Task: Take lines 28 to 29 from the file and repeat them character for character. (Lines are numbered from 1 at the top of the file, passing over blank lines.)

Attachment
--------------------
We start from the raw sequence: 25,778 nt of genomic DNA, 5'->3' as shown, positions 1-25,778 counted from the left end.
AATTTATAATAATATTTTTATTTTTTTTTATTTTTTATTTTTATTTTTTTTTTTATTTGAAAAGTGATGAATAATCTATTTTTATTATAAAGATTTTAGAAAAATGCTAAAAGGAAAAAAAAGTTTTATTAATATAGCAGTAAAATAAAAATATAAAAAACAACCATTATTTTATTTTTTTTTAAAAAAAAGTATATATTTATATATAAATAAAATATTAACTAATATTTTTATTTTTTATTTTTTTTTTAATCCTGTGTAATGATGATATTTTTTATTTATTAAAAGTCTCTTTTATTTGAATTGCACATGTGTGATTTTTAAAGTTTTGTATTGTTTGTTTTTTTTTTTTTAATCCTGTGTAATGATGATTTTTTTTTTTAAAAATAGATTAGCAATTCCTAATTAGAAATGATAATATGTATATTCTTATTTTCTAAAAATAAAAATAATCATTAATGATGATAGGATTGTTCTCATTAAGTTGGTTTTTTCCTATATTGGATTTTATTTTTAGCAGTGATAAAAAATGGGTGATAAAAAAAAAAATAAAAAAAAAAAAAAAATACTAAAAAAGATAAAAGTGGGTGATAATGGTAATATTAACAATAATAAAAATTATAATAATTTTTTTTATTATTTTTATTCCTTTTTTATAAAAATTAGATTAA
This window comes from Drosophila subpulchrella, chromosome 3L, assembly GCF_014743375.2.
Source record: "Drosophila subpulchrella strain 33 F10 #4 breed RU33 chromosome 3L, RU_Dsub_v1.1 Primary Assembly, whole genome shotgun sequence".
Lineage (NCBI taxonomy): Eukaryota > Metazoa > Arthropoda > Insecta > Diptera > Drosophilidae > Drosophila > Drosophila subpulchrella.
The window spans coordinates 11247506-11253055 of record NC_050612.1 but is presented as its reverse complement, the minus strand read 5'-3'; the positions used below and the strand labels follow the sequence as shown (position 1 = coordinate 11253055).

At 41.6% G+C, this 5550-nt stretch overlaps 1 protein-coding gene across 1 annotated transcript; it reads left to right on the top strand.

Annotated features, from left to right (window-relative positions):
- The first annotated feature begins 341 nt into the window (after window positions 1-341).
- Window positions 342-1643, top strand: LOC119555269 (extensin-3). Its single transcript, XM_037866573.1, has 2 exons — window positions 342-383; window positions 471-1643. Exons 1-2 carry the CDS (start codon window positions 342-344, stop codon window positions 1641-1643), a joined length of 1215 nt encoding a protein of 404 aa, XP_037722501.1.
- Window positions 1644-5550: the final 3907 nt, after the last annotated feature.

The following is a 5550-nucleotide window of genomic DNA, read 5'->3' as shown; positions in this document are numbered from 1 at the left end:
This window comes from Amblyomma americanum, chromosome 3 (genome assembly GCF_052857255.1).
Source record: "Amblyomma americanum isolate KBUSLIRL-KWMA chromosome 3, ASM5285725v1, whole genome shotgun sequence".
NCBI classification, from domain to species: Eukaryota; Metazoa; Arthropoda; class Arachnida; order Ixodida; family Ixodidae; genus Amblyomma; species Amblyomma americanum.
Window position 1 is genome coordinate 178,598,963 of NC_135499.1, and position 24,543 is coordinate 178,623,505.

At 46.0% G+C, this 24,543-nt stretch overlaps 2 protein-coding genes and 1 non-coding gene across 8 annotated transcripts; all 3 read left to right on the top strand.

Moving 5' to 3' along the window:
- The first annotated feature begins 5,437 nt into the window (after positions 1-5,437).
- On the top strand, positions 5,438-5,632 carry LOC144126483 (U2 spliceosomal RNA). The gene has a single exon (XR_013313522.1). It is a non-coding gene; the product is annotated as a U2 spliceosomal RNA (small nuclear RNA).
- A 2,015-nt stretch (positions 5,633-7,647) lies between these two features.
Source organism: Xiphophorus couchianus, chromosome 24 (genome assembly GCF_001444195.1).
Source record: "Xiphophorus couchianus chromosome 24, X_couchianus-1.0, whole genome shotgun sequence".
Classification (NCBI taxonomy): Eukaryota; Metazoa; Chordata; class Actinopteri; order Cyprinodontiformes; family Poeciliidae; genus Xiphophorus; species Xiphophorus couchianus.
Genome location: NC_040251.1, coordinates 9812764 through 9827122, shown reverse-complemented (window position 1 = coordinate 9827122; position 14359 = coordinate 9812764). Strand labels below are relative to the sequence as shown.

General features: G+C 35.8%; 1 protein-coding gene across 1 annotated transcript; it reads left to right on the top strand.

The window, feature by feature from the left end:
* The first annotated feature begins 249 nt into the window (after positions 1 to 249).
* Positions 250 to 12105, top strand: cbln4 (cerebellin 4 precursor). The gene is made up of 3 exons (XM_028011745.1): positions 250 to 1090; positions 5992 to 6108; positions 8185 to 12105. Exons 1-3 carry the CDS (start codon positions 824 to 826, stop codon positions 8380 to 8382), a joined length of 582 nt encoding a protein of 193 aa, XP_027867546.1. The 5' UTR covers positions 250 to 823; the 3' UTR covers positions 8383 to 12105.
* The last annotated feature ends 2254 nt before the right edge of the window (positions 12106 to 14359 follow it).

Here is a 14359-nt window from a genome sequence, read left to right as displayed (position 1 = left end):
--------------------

* The first annotated feature begins 249 nt into the window (after positions 1 to 249).
* Positions 250 to 12105, top strand: cbln4 (cerebellin 4 precursor). The gene is made up of 3 exons (XM_028011745.1): positions 250 to 1090; positions 5992 to 6108; positions 8185 to 12105. Exons 1-3 carry the CDS (start codon positions 824 to 826, stop codon positions 8380 to 8382), a joined length of 582 nt encoding a protein of 193 aa, XP_027867546.1. The 5' UTR covers positions 250 to 823; the 3' UTR covers positions 8383 to 12105.